President Trump said Thursday he will impose a 5% tariff on Mexican goods—and will keep increasing trade sanctions each month until Mexico cracks down on Central American migrants heading for the U.S. border. The announcement caused the Mexican peso to plunge against the dollar, rattled markets around the world and set off fears of a broader trade war. Trump’s tariff threat could derail a trade deal known as the United States-Mexico-Canada Agreement, negotiated as a successor to NAFTA at Trump’s insistence. Trump announced his plans for tariffs just hours after Mexican President Andrés Manuel López Obrador sent lawmakers the renegotiated deal for ratification. In a statement, AMLO condemned Trump’s immigration actions and called his slogan “America First” a fallacy.
This comes as the Trump administration is reportedly considering a plan to bar anyone who passes through a third country from seeking asylum at the U.S.-Mexico border. The move would effectively prevent most Central Americans from exercising their right under international law to seek refugee status in the U.S. Meanwhile, The Washington Post reports about half of the 2,000 unaccompanied minors imprisoned at U.S. border facilities are there beyond a 72-hour legal limit, with many spending more than a week in Border Patrol stations and processing centers.
Louisiana on Thursday became the fifth state in the nation to enact a six-week abortion ban, when Democratic Governor John Bel Edwards signed a bill that offers no exceptions for rape or incest. Meanwhile, Missouri is poised today to become the first state in the nation without a single clinic providing abortions, as a judge in St. Louis weighs a last-minute legal challenge to plans by state officials to revoke a medical license for Planned Parenthood’s St. Louis clinic. On Thursday, St. Louis police arrested 17 activists at a state office building as they held a sit-in protest demanding a license renewal. Hundreds more protested outside, chanting “My body, my choice!” This is Kawanna Shannon, director of surgical services at Planned Parenthood’s St. Louis clinic.
Kawanna Shannon: “State of Missouri, please keep your fingers out of our vaginas. Planned Parenthood also does vasectomies. Those men are able to come in with no hassle, no problems, no concerns, and they get their vasectomy free of choice, with no hurdles to jump over. And then a woman comes in, raped by a whole motorcycle gang, and you make her wait 72 hours to think about it.”
Five other states have only a single clinic offering abortions: Kentucky, Mississippi, North Dakota, South Dakota and West Virginia. Later in the broadcast, we’ll speak with Laura Kaplan, author of “The Story of Jane: The Legendary Underground Feminist Abortion Service.”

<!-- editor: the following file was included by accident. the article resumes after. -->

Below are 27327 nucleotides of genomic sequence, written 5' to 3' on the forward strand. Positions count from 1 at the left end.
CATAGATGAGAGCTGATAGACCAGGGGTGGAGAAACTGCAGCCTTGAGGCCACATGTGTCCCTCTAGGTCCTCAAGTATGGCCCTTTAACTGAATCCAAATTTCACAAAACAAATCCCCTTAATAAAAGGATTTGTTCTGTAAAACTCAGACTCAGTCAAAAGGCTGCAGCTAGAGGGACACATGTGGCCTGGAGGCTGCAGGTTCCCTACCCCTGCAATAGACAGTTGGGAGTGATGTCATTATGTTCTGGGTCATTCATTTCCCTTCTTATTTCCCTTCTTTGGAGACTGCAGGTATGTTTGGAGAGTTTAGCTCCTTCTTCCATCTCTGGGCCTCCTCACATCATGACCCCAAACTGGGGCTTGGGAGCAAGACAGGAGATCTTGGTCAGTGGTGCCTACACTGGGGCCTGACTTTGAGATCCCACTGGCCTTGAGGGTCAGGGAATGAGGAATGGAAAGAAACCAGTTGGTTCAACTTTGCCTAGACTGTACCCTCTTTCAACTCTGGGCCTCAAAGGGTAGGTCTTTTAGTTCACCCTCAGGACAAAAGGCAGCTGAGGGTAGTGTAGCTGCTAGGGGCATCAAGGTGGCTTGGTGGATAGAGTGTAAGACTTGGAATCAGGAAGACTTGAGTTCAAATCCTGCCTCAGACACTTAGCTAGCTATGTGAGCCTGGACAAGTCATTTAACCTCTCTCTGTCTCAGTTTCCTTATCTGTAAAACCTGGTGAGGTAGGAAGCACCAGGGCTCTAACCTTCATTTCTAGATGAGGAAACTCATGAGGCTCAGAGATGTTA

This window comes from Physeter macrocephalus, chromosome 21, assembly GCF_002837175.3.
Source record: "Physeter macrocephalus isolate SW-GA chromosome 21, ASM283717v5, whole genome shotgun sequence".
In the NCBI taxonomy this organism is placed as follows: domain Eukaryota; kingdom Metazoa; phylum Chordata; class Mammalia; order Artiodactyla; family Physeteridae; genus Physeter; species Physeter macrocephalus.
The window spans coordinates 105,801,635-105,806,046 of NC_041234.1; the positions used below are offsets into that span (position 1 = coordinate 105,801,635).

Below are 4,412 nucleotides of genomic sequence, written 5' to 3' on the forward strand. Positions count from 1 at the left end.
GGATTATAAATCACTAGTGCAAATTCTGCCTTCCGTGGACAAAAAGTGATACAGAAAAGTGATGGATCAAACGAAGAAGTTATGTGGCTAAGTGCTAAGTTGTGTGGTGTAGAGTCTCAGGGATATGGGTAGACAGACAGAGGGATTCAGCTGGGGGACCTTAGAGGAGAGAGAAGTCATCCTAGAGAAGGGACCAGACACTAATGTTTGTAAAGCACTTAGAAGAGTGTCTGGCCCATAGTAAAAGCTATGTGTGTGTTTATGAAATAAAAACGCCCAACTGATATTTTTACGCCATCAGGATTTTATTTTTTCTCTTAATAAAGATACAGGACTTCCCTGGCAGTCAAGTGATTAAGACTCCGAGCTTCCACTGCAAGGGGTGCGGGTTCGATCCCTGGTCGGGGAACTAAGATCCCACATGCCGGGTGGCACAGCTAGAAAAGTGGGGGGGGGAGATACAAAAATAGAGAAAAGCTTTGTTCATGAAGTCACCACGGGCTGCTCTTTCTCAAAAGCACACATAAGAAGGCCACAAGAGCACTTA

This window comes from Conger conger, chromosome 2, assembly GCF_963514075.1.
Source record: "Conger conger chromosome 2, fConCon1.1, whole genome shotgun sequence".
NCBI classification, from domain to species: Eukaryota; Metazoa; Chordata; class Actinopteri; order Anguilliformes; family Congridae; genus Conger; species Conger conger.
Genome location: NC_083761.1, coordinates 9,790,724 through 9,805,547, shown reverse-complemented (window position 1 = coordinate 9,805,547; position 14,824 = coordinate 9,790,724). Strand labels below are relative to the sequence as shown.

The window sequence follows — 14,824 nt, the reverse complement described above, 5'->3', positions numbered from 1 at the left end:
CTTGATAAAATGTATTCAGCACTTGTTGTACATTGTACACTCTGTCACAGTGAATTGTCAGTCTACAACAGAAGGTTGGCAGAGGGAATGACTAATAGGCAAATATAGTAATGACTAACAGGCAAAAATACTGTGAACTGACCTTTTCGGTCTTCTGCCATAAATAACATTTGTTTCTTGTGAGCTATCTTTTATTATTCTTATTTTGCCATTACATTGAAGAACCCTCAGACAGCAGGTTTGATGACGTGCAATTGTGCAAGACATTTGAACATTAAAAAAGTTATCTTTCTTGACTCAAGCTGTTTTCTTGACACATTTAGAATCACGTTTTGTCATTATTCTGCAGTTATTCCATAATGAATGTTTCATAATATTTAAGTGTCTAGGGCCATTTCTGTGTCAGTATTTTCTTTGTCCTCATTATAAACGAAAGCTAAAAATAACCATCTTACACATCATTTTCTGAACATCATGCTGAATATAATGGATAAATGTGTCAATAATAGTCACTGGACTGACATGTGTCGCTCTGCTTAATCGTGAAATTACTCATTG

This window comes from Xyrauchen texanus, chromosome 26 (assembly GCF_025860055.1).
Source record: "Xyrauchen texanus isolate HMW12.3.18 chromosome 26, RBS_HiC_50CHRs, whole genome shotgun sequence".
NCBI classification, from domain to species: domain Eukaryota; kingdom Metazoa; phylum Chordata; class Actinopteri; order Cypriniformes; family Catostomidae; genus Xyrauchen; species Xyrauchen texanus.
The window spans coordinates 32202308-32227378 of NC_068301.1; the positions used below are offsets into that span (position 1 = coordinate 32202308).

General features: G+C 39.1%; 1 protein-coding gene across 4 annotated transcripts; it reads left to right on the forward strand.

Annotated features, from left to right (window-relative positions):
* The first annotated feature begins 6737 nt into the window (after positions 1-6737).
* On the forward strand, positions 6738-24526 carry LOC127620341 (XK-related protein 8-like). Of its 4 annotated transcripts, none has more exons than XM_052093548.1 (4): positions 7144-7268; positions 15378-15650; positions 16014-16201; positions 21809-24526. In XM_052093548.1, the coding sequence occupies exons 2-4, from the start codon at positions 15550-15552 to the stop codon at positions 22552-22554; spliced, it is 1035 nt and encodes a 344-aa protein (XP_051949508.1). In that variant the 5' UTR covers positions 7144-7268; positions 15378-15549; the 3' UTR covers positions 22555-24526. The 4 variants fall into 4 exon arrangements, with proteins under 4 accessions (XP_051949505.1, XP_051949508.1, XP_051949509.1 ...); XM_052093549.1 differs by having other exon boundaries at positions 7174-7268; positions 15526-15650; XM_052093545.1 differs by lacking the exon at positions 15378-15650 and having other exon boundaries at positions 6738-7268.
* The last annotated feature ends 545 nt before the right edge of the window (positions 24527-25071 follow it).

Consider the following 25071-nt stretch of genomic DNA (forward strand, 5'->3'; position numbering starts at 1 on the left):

Newly surfaced documents reveal a senior Republican strategist who specialized in gerrymandering was secretly behind the Trump administration’s efforts to add a citizenship question to the 2020 census. When the strategist, Thomas Hofeller, died last August, he left behind a computer hard drive full of his notes and records. Hofeller’s estranged daughter found among the documents a 2015 study that concluded that adding the citizenship question to the census “would be advantageous to Republicans and non-Hispanic whites” and “would clearly be a disadvantage to the Democrats.” Census officials have estimated 6.5 million people will not respond to the census if the citizenship question is added. This undercount could affect everything from the redrawing of congressional maps to the allocation of federal funding. In a court filing Thursday, plaintiffs challenging the citizenship question accuse two Trump administration officials of falsely testifying under oath about the Justice Department’s motivations for altering the census. The Supreme Court is set to rule within weeks on whether Commerce Secretary Wilbur Ross had the authority to add the citizenship question to the census.
In northwestern Syria, a Russian-backed offensive by Syria’s military on the last rebel-held province of Idlib has intensified in recent days, prompting hundreds of thousands of civilians to flee toward Turkey, where officials have sealed border crossings, leaving refugees to fend for themselves in squalid camps as fighting rages nearby. The U.N. said Thursday more than a quarter-million residents of Idlib and neighboring Hama province have been displaced by fighting in recent weeks, with reports of at least 160 civilian deaths. The Union of Medical Care and Relief Organizations says the toll is even higher, with at least 229 civilians killed and more than 700 wounded.
North Korea has reportedly executed its special envoy to the United States, after President Trump walked away from a summit with North Korean leader Kim Jong-un in February without a deal on denuclearization. A major South Korean newspaper reports the envoy, Kim Hyok-chol, was shot to death by a firing squad in March at an airfield outside of Pyongyang along with four other North Korean Foreign Ministry officials, and that a translator at the summit was sent to a forced labor camp for committing a translation mistake. This comes as Kim’s sister is said to be “lying low” on her brother’s orders in the wake of the summit’s collapse. She hasn’t been seen in public since.
Colombia’s Supreme Court has ordered the release of Jesús Santrich, a senior guerrilla commander turned elected official, saying the former rebel could be sworn in as a congressmember under the terms of Colombia’s 2016 peace accord, which ended more than a half-century of civil war. The agreement grants limited amnesty to FARC rebels who lay down arms and confess crimes—including immunity to extradition. Santrich had been jailed at the request of the Trump administration, which is seeking to try him for cocaine trafficking based on an indictment by federal prosecutors in New York. Santrich’s release was a rare rebuke of the Trump administration by the right-wing government of President Iván Duque.